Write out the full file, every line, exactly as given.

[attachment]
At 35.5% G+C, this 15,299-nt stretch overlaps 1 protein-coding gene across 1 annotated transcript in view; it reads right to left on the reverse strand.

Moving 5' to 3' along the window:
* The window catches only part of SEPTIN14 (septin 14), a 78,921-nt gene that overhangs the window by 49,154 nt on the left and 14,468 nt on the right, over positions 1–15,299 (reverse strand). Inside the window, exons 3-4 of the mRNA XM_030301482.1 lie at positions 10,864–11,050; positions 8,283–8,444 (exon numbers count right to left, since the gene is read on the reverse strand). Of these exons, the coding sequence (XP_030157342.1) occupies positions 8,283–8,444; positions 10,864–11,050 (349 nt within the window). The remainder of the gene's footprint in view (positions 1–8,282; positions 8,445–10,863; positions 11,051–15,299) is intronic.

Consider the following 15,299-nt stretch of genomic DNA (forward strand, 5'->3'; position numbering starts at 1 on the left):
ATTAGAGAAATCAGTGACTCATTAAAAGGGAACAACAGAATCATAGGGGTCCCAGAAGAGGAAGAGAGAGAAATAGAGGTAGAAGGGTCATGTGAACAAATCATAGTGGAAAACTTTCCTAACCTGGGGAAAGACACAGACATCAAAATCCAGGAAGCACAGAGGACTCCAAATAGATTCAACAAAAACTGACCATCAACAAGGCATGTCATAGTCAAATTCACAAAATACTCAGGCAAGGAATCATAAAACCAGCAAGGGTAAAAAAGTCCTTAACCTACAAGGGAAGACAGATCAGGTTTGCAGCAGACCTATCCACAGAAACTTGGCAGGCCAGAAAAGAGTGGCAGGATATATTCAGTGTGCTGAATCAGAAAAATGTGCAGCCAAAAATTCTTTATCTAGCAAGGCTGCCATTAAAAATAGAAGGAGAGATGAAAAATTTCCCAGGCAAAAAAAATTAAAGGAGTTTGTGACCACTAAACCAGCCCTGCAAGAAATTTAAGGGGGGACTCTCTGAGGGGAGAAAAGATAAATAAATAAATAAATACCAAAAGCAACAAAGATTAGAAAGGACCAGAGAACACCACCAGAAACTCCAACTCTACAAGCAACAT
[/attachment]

At 35.5% G+C, this 15,299-nt stretch overlaps 1 protein-coding gene across 1 annotated transcript in view; it reads right to left on the reverse strand.

Moving 5' to 3' along the window:
* The window catches only part of SEPTIN14 (septin 14), a 78,921-nt gene that overhangs the window by 49,154 nt on the left and 14,468 nt on the right, over positions 1–15,299 (reverse strand). Inside the window, exons 3-4 of the mRNA XM_030301482.1 lie at positions 10,864–11,050; positions 8,283–8,444 (exon numbers count right to left, since the gene is read on the reverse strand). Of these exons, the coding sequence (XP_030157342.1) occupies positions 8,283–8,444; positions 10,864–11,050 (349 nt within the window). The remainder of the gene's footprint in view (positions 1–8,282; positions 8,445–10,863; positions 11,051–15,299) is intronic.

Consider the following 15,299-nt stretch of genomic DNA (forward strand, 5'->3'; position numbering starts at 1 on the left):
ATTAGAGAAATCAGTGACTCATTAAAAGGGAACAACAGAATCATAGGGGTCCCAGAAGAGGAAGAGAGAGAAATAGAGGTAGAAGGGTCATGTGAACAAATCATAGTGGAAAACTTTCCTAACCTGGGGAAAGACACAGACATCAAAATCCAGGAAGCACAGAGGACTCCAAATAGATTCAACAAAAACTGACCATCAACAAGGCATGTCATAGTCAAATTCACAAAATACTCAGGCAAGGAATCATAAAACCAGCAAGGGTAAAAAAGTCCTTAACCTACAAGGGAAGACAGATCAGGTTTGCAGCAGACCTATCCACAGAAACTTGGCAGGCCAGAAAAGAGTGGCAGGATATATTCAGTGTGCTGAATCAGAAAAATGTGCAGCCAAAAATTCTTTATCTAGCAAGGCTGCCATTAAAAATAGAAGGAGAGATGAAAAATTTCCCAGGCAAAAAAAATTAAAGGAGTTTGTGACCACTAAACCAGCCCTGCAAGAAATTTAAGGGGGGACTCTCTGAGGGGAGAAAAGATAAATAAATAAATAAATACCAAAAGCAACAAAGATTAGAAAGGACCAGAGAACACCACCAGAAACTCCAACTCTACAAGCAACAT